To quell the ongoing hijab protests in the country, the Iranian government has issued its first death sentence.
A protester is facing the death sentence for "setting fire to a government building, disturbing public order, assembly and conspiracy to commit a crime against national security, and an enemy of God and corruption on earth."
Five others have been sentenced for up to 10 years by a court for gathering and conspiring to commit crimes against national security and disturbing public order. A local Iranian media outlet said all those convicted can appeal their sentence. Mojtaba Ghahremani, the judicial chief for Hormozgan, said 164 people had been charged after the recent riots. Judiciary chief Abdol-Mehdi Mousavi said another 276 people were charged in the central province of Markazi. The accused persons face allegations including incitement to killing, harming security forces, propaganda against the regime and damaging public property.
Moreover, the judiciary has announced charges against hundreds of people in cities and provinces across Iran. More than 2,000 people have already been charged, with nearly half of them in the capital of Tehran. And 100 people, as per state news agency IRNA, were released after signing pledges not to participate in any future riots.
UN Condemns Iran
16 UN-appointed independent human rights experts urged Iranian authorities to stop indicting people with charges punishable by death for participating in peaceful demonstrations. The organization reiterated its call to immediately release all protesters who have been arbitrarily deprived of their liberty for the sole reason of exercising their legitimate rights to freedom of opinion and expression, association and peaceful assembly and for their actions to promote and protect human rights and fundamental freedoms through peaceful means.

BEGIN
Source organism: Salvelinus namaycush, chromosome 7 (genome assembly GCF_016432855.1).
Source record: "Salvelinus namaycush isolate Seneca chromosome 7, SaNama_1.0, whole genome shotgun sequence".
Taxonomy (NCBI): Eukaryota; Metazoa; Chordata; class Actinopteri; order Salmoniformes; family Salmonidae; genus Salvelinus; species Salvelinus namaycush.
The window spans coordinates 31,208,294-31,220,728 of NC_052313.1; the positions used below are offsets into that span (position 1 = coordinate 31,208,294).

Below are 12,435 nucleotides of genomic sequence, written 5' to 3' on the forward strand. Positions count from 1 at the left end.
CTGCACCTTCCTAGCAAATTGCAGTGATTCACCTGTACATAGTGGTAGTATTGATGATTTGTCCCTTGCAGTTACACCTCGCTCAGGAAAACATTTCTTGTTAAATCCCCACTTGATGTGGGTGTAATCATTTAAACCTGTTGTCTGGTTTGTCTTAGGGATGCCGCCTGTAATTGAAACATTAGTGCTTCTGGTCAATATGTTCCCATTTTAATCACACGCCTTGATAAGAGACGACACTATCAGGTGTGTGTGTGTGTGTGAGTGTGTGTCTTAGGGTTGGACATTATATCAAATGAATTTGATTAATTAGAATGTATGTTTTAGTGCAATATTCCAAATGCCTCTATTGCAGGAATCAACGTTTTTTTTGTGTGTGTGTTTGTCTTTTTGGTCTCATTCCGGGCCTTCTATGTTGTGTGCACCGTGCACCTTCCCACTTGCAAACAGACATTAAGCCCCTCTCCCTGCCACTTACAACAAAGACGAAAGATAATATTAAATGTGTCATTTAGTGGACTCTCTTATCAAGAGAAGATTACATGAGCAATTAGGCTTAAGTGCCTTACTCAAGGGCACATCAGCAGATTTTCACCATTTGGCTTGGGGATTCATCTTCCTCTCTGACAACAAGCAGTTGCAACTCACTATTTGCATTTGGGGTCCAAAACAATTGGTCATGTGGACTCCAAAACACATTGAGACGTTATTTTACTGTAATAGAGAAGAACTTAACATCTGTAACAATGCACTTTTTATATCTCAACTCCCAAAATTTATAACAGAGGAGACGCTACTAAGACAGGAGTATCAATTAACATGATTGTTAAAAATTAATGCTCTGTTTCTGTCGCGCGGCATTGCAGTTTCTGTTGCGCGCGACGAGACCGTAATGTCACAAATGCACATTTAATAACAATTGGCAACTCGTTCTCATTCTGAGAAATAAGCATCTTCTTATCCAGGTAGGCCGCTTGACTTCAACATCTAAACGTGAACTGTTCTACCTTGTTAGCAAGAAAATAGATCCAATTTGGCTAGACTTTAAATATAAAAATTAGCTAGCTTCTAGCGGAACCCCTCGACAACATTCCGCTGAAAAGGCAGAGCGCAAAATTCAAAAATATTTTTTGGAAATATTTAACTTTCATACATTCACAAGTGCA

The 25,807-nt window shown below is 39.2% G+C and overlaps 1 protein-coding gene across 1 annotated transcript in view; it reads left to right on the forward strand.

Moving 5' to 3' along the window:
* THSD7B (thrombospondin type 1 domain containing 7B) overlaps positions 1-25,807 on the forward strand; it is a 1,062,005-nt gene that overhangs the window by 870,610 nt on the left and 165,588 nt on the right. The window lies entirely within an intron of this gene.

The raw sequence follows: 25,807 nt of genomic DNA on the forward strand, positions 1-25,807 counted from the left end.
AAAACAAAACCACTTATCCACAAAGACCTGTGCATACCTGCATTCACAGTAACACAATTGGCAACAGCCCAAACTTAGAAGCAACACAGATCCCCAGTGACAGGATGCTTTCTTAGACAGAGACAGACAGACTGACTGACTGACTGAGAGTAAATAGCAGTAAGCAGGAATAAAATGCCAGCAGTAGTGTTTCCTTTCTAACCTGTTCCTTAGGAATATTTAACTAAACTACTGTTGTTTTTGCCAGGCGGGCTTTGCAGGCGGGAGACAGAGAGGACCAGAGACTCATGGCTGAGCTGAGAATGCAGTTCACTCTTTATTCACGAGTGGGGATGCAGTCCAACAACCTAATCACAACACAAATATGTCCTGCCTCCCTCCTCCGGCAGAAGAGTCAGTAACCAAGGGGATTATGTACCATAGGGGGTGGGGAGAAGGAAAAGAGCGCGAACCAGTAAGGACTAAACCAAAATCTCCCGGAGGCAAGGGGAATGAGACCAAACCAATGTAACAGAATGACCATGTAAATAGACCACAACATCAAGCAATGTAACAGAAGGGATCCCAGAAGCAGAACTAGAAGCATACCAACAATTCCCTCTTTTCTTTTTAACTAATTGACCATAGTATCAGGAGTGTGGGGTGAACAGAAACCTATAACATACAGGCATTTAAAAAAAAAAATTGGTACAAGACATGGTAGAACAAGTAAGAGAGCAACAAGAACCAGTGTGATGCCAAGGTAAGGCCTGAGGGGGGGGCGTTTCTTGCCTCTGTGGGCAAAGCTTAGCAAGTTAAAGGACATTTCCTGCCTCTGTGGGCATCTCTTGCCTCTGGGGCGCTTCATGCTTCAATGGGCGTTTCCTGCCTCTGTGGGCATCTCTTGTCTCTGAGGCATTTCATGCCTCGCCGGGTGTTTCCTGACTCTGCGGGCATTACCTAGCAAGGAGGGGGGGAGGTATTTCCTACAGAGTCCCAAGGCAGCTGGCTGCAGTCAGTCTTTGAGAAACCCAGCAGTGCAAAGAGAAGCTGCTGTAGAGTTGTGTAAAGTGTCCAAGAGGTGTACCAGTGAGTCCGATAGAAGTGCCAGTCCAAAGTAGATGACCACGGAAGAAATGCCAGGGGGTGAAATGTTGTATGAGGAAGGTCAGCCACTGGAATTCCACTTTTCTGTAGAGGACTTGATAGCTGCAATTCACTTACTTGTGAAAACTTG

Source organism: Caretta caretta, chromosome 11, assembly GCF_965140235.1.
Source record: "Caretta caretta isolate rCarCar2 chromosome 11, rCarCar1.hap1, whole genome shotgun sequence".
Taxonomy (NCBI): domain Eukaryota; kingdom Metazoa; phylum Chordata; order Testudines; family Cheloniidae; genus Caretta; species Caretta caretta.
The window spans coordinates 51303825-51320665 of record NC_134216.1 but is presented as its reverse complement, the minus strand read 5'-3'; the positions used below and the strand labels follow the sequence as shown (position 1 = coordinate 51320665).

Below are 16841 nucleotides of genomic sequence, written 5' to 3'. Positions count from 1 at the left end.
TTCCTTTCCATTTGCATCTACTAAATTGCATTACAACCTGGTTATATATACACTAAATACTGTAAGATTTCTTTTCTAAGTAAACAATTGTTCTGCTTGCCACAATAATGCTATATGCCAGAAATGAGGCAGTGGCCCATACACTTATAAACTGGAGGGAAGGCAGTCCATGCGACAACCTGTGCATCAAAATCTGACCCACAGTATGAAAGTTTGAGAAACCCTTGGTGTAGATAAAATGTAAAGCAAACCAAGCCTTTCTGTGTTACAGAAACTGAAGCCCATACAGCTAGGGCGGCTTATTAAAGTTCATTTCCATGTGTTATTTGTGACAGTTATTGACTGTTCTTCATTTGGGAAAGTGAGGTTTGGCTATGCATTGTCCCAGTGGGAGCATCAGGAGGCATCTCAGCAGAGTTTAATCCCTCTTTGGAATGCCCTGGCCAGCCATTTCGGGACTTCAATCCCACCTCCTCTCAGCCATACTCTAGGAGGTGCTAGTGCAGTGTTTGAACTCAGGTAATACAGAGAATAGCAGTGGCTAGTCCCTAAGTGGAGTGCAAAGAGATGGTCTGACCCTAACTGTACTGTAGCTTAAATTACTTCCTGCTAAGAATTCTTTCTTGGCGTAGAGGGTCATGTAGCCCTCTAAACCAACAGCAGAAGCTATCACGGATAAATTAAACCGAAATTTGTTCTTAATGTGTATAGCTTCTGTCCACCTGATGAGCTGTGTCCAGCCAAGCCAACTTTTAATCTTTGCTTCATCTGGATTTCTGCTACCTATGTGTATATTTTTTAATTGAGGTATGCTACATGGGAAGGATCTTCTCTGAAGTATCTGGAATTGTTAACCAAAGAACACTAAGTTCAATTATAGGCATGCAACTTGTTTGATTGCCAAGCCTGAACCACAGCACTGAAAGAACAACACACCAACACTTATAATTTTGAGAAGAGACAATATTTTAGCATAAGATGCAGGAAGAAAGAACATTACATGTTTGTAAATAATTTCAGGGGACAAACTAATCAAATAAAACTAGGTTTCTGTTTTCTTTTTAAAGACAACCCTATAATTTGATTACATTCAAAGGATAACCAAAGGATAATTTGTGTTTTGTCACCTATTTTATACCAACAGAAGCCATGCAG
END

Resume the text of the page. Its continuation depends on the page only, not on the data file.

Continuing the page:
Experts fear that women and girls, who have been at the forefront of the protests, and especially women human rights defenders, who have been arrested and jailed for demanding the end of systemic and systematic discriminatory laws, policies and practices might be particularly targeted.
Protests broke out in Iran after Mahsa Amini, who was arrested by Iran's morality police for failing to wear the hijab correctly, died in police custody on September 13. Thousands of peaceful protesters have been arrested, since September 16, including women, children, youth and at least 51 journalists. And death toll has alarmingly reached 304, including 24 women and 41 children.
Despite global outcry, there's no sign of Iran's protests dissipating yet. The Iranian government continues with its hard handedness of brute force to crack down on protesters. But Iranian are standing up courageously against the clerical regime for nearly two months now. Last month, Iran Supreme Leader Ayatollah Ali Khamenei warned the masses that no one should dare think they can uproot the Islamic Republic. But thousands defied his warning and took to the streets with even more ferocity than before. The protesters burned Khamenei's pictures and posters, and torched the security force's vehicles.
The Islamic Revolutionary Guard Corps (IRGC) is leading the suppression with its Commander-in-Chief Hossein Salami claiming that the protests had been dealt with and everything was under control. But the forces seem to be exhausted and demoralized by accelerating protests. Thousands of protesters across Iran are defying bullets, torture and imprisonment, and now death sentences.